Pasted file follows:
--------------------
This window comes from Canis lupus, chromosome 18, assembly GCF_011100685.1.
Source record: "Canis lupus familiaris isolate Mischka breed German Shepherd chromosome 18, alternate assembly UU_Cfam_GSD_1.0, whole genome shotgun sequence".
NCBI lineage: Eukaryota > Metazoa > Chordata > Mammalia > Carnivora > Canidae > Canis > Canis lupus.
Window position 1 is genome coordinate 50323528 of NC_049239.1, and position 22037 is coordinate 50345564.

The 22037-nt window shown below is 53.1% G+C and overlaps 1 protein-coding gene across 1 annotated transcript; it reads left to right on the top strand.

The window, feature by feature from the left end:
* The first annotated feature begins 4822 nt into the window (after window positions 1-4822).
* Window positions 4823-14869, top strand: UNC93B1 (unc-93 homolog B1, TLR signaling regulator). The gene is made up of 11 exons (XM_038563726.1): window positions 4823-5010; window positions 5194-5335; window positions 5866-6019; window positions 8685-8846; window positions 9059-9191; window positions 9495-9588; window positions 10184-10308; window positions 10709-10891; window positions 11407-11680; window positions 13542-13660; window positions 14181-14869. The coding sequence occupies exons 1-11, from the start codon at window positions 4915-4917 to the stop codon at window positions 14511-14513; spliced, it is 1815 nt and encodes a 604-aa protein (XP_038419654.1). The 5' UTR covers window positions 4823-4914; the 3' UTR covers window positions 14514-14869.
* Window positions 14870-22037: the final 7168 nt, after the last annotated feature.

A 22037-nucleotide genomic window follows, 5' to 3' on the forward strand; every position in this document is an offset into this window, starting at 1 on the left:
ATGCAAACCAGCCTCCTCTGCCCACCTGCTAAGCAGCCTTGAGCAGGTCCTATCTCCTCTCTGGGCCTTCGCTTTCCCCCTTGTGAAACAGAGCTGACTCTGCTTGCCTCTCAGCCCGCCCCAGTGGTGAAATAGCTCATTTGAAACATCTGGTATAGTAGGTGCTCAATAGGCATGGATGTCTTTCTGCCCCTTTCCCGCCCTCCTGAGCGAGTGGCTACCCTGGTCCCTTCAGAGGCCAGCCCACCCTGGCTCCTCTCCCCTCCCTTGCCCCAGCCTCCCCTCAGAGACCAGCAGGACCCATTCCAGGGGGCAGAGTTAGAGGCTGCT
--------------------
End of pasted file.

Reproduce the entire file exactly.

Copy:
This window comes from Canis lupus, chromosome 18, assembly GCF_011100685.1.
Source record: "Canis lupus familiaris isolate Mischka breed German Shepherd chromosome 18, alternate assembly UU_Cfam_GSD_1.0, whole genome shotgun sequence".
NCBI lineage: Eukaryota > Metazoa > Chordata > Mammalia > Carnivora > Canidae > Canis > Canis lupus.
Window position 1 is genome coordinate 50323528 of NC_049239.1, and position 22037 is coordinate 50345564.

The 22037-nt window shown below is 53.1% G+C and overlaps 1 protein-coding gene across 1 annotated transcript; it reads left to right on the top strand.

The window, feature by feature from the left end:
* The first annotated feature begins 4822 nt into the window (after window positions 1-4822).
* Window positions 4823-14869, top strand: UNC93B1 (unc-93 homolog B1, TLR signaling regulator). The gene is made up of 11 exons (XM_038563726.1): window positions 4823-5010; window positions 5194-5335; window positions 5866-6019; window positions 8685-8846; window positions 9059-9191; window positions 9495-9588; window positions 10184-10308; window positions 10709-10891; window positions 11407-11680; window positions 13542-13660; window positions 14181-14869. The coding sequence occupies exons 1-11, from the start codon at window positions 4915-4917 to the stop codon at window positions 14511-14513; spliced, it is 1815 nt and encodes a 604-aa protein (XP_038419654.1). The 5' UTR covers window positions 4823-4914; the 3' UTR covers window positions 14514-14869.
* Window positions 14870-22037: the final 7168 nt, after the last annotated feature.

A 22037-nucleotide genomic window follows, 5' to 3' on the forward strand; every position in this document is an offset into this window, starting at 1 on the left:
ATGCAAACCAGCCTCCTCTGCCCACCTGCTAAGCAGCCTTGAGCAGGTCCTATCTCCTCTCTGGGCCTTCGCTTTCCCCCTTGTGAAACAGAGCTGACTCTGCTTGCCTCTCAGCCCGCCCCAGTGGTGAAATAGCTCATTTGAAACATCTGGTATAGTAGGTGCTCAATAGGCATGGATGTCTTTCTGCCCCTTTCCCGCCCTCCTGAGCGAGTGGCTACCCTGGTCCCTTCAGAGGCCAGCCCACCCTGGCTCCTCTCCCCTCCCTTGCCCCAGCCTCCCCTCAGAGACCAGCAGGACCCATTCCAGGGGGCAGAGTTAGAGGCTGCT